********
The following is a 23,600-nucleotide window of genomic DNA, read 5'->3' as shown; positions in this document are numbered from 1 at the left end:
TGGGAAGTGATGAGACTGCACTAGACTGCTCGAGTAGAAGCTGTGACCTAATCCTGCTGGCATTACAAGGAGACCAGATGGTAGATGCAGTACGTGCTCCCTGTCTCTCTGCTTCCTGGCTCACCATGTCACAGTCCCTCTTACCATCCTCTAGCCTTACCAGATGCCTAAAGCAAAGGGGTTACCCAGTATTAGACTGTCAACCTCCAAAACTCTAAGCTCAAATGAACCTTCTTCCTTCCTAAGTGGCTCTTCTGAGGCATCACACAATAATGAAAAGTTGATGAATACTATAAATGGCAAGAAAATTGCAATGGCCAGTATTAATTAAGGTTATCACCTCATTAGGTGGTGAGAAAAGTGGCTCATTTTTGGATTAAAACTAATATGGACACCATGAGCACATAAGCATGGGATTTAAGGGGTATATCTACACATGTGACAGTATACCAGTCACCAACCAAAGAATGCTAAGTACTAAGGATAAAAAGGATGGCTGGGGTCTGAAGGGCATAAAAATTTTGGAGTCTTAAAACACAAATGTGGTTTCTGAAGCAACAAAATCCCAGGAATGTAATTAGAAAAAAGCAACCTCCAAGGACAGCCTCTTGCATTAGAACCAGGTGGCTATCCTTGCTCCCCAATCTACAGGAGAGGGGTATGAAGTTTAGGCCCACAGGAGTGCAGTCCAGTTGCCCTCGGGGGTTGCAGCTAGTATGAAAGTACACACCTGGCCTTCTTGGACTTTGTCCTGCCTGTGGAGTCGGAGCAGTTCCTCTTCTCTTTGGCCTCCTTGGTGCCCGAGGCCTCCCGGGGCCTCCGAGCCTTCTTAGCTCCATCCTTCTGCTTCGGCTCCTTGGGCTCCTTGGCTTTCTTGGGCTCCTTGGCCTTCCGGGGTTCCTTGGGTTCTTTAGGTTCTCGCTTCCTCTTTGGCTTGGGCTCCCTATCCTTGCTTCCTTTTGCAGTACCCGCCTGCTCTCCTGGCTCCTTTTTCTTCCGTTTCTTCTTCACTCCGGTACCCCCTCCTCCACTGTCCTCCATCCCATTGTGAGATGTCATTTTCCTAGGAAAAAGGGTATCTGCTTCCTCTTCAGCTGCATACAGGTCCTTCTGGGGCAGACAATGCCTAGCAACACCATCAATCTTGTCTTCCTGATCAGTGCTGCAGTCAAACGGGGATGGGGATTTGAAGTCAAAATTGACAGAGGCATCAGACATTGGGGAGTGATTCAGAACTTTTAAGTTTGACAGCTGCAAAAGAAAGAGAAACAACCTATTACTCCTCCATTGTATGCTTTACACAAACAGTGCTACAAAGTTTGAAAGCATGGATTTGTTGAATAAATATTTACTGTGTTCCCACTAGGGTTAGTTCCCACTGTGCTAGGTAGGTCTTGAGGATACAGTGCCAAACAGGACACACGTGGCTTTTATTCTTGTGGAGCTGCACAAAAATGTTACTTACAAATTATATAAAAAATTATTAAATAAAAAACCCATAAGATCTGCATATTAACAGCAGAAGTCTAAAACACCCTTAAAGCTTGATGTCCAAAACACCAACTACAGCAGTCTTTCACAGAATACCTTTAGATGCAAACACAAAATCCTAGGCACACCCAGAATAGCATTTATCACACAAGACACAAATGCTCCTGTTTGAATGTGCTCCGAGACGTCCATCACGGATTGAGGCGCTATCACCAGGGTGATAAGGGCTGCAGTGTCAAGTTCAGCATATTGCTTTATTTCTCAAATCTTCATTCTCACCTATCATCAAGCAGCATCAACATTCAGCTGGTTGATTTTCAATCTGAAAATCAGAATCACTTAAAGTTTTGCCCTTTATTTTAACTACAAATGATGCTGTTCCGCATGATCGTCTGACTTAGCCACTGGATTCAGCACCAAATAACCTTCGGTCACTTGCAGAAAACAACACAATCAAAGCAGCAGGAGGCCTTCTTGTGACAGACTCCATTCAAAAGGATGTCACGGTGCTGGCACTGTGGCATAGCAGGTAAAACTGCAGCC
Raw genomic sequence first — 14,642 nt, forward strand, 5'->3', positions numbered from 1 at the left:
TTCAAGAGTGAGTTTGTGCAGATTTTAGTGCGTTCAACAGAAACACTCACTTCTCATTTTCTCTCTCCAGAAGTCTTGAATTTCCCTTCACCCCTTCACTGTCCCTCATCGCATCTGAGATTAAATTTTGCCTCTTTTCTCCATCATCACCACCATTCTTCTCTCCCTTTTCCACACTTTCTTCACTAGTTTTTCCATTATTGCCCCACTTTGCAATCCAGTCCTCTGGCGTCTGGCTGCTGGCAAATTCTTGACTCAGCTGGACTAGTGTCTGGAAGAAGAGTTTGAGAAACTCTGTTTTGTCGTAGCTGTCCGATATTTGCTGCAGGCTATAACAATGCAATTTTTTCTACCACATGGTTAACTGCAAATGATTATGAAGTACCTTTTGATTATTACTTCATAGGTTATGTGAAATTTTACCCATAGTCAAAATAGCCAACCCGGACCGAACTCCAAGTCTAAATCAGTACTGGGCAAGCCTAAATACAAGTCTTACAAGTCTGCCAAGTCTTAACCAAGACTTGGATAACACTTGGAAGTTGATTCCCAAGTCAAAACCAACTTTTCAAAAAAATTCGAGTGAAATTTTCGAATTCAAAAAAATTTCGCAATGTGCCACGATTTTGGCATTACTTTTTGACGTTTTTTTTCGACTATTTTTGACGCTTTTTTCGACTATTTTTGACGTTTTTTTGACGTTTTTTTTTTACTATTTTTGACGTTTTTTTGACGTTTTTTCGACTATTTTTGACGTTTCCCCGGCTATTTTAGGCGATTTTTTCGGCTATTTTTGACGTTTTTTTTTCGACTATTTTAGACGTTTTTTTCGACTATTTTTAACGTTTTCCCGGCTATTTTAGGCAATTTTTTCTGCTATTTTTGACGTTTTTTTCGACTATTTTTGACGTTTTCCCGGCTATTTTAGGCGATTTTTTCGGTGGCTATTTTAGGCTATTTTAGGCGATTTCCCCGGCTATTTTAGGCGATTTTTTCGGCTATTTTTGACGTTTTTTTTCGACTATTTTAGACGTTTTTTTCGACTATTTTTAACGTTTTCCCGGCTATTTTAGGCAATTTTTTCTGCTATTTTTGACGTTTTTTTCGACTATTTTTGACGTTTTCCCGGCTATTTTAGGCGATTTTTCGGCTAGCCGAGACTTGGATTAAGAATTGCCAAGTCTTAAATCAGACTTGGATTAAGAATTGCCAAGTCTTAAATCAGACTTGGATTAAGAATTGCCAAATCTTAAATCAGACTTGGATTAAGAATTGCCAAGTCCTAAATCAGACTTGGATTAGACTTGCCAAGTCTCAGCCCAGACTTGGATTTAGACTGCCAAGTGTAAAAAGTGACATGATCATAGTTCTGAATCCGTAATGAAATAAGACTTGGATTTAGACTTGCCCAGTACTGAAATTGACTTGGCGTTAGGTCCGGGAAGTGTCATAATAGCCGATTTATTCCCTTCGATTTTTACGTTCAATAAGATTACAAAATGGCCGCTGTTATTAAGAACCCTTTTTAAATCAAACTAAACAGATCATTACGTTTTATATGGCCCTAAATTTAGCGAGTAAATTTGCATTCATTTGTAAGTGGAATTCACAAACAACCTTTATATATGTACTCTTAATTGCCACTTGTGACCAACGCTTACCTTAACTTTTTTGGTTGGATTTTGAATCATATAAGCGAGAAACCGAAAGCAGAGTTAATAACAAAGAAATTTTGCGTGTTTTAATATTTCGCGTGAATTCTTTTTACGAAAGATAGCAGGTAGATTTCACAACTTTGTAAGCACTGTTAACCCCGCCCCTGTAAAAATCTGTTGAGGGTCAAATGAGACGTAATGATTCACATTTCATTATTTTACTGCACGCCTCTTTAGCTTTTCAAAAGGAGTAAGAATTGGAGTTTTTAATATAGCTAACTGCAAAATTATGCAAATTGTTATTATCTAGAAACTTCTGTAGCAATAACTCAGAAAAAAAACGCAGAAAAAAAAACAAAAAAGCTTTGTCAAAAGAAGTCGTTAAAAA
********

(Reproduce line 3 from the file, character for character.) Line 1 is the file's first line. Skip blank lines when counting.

Raw genomic sequence first — 14,642 nt, forward strand, 5'->3', positions numbered from 1 at the left: